The coronavirus (COVID-19) pandemic has focused national attention on the challenges faced by people who use, commission or deliver social care services. Unfortunately, efforts to respond to the crisis have been hampered by the lack of detailed, actionable and accessible data about social care.

The Health Foundation and Future Care Capital have teamed up to explore the key data challenges the sector is facing in the post-COVID-19 era. We have begun by hosting workshops with people who use care services, carers, providers, care tech developers, local authorities, researchers, and membership bodies for providers and for front-line staff. Participants have come from England, Scotland, Wales and Northern Ireland, from domiciliary care and residential care, and included both older adults and working-age adults with a range of needs and experiences.

This blog will explore the findings from the workshops. It comes at a time of immense resource pressure for care providers and local authorities, with many at risk of collapse. Yet participants expressed hope that fundamental reform may finally be approaching, and appetite to explore how data analytics can help meet the needs of people who use or need care services, carers and communities. 

Over 30 workshop participants identified profound structural and cultural challenges that impact how data is collected, shared and used. The participants also described ways that misaligned incentives and misunderstandings – rooted in different perspectives and language – are undermining efforts to build consensus and make collaborative progress.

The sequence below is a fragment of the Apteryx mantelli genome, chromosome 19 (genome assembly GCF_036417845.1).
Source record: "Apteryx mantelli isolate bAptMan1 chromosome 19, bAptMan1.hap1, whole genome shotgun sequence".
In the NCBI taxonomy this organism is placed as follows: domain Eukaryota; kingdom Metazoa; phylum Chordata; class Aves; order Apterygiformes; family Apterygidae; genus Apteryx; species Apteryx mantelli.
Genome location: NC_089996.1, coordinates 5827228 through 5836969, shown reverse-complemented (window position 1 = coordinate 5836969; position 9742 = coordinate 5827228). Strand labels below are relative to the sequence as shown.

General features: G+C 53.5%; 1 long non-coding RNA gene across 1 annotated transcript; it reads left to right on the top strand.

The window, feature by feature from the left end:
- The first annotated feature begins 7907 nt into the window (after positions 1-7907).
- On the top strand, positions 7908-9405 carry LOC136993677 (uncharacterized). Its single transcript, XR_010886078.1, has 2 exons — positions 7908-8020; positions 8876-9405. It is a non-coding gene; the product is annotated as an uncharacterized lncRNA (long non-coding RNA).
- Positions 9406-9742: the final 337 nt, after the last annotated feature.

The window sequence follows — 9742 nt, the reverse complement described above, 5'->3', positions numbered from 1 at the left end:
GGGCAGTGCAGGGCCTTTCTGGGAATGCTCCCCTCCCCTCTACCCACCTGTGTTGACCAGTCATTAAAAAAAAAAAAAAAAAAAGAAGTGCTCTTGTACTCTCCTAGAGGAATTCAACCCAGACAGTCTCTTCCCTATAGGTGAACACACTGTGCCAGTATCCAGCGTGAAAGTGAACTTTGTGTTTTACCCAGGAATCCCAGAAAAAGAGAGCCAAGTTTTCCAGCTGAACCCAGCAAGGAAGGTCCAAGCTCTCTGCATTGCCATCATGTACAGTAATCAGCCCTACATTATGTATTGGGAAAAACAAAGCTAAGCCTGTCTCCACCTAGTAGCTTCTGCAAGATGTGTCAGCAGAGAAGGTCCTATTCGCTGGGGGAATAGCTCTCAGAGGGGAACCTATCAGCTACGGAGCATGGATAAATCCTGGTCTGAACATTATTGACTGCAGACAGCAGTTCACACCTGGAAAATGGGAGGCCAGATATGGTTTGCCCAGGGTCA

Unique challenges

Participants made clear that the solutions developed for health care are unlikely to solve the data challenges in social care.

Social care extends into the complicated, intimate arena of daily life. It includes not only supporting people’s health, but help to manage their home, their social and working lives and their support networks. Delivering these services requires a wide range of information – operational data to manage large workforces travelling between locations to deliver multiple services on a strict schedule, and administrative data to manage payments and meet regulatory requirements. Crucially, it also requires information about wellbeing, about how people want to live and what matters to them.

Unfortunately, participants were agreed that the social care system does not currently collect data on what matters to the people who rely on it, such as whether they are meeting their personal goals. Service users and carer participants said that data currently collected by the system is used to limit and constrain their access to care, rather than empower them to live independent lives. Many service users and carers said their opinions were frequently discounted, they often could not access data about them and they often felt dismissed. The issues here are bound up with wider structural issues such as ageism, ableism and the undervaluing of care wherever it happens throughout society.

Fixing social care data is not only a technical challenge. The challenge is to articulate the differences between what care is now, and what it could or should be in the future, so that social care data can help meet the needs and aspirations of a post-COVID-19 society. We need true reform and collaborative coalition building that is centred on the needs of people with disabilities and long-term health conditions, elderly people and carers. This reform needs to recognise the impact care has on the local community, and how it reflects and reinforces our values as a society.